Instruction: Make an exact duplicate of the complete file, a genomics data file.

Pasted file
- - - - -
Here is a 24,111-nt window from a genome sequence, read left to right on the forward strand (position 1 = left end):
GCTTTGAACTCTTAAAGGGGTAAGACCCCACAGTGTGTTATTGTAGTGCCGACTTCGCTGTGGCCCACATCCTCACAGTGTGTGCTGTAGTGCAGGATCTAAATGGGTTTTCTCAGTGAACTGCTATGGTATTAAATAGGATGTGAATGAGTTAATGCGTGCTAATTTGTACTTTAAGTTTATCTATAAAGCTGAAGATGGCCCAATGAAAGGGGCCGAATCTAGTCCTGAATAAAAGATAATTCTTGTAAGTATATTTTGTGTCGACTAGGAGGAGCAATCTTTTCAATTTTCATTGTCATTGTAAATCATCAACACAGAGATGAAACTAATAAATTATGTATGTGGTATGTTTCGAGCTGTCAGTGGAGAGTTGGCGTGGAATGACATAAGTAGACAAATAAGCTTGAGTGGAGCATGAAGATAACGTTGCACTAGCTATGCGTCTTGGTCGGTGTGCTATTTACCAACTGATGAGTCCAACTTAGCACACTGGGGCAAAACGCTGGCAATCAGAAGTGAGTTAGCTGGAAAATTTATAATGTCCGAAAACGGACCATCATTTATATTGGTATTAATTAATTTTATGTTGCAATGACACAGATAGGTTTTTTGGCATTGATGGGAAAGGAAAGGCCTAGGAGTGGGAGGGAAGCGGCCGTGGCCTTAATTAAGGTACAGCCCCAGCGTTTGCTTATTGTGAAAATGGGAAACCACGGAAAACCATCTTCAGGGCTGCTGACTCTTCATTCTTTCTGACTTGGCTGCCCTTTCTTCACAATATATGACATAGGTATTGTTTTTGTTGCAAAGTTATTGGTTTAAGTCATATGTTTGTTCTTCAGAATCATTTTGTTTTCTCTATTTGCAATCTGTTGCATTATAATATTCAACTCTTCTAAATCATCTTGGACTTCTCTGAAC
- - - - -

Here is a 24,111-nt window from a genome sequence, read left to right on the forward strand (position 1 = left end):
GCTTTGAACTCTTAAAGGGGTAAGACCCCACAGTGTGTTATTGTAGTGCCGACTTCGCTGTGGCCCACATCCTCACAGTGTGTGCTGTAGTGCAGGATCTAAATGGGTTTTCTCAGTGAACTGCTATGGTATTAAATAGGATGTGAATGAGTTAATGCGTGCTAATTTGTACTTTAAGTTTATCTATAAAGCTGAAGATGGCCCAATGAAAGGGGCCGAATCTAGTCCTGAATAAAAGATAATTCTTGTAAGTATATTTTGTGTCGACTAGGAGGAGCAATCTTTTCAATTTTCATTGTCATTGTAAATCATCAACACAGAGATGAAACTAATAAATTATGTATGTGGTATGTTTCGAGCTGTCAGTGGAGAGTTGGCGTGGAATGACATAAGTAGACAAATAAGCTTGAGTGGAGCATGAAGATAACGTTGCACTAGCTATGCGTCTTGGTCGGTGTGCTATTTACCAACTGATGAGTCCAACTTAGCACACTGGGGCAAAACGCTGGCAATCAGAAGTGAGTTAGCTGGAAAATTTATAATGTCCGAAAACGGACCATCATTTATATTGGTATTAATTAATTTTATGTTGCAATGACACAGATAGGTTTTTTGGCATTGATGGGAAAGGAAAGGCCTAGGAGTGGGAGGGAAGCGGCCGTGGCCTTAATTAAGGTACAGCCCCAGCGTTTGCTTATTGTGAAAATGGGAAACCACGGAAAACCATCTTCAGGGCTGCTGACTCTTCATTCTTTCTGACTTGGCTGCCCTTTCTTCACAATATATGACATAGGTATTGTTTTTGTTGCAAAGTTATTGGTTTAAGTCATATGTTTGTTCTTCAGAATCATTTTGTTTTCTCTATTTGCAATCTGTTGCATTATAATATTCAACTCTTCTAAATCATCTTGGACTTCTCTGAAC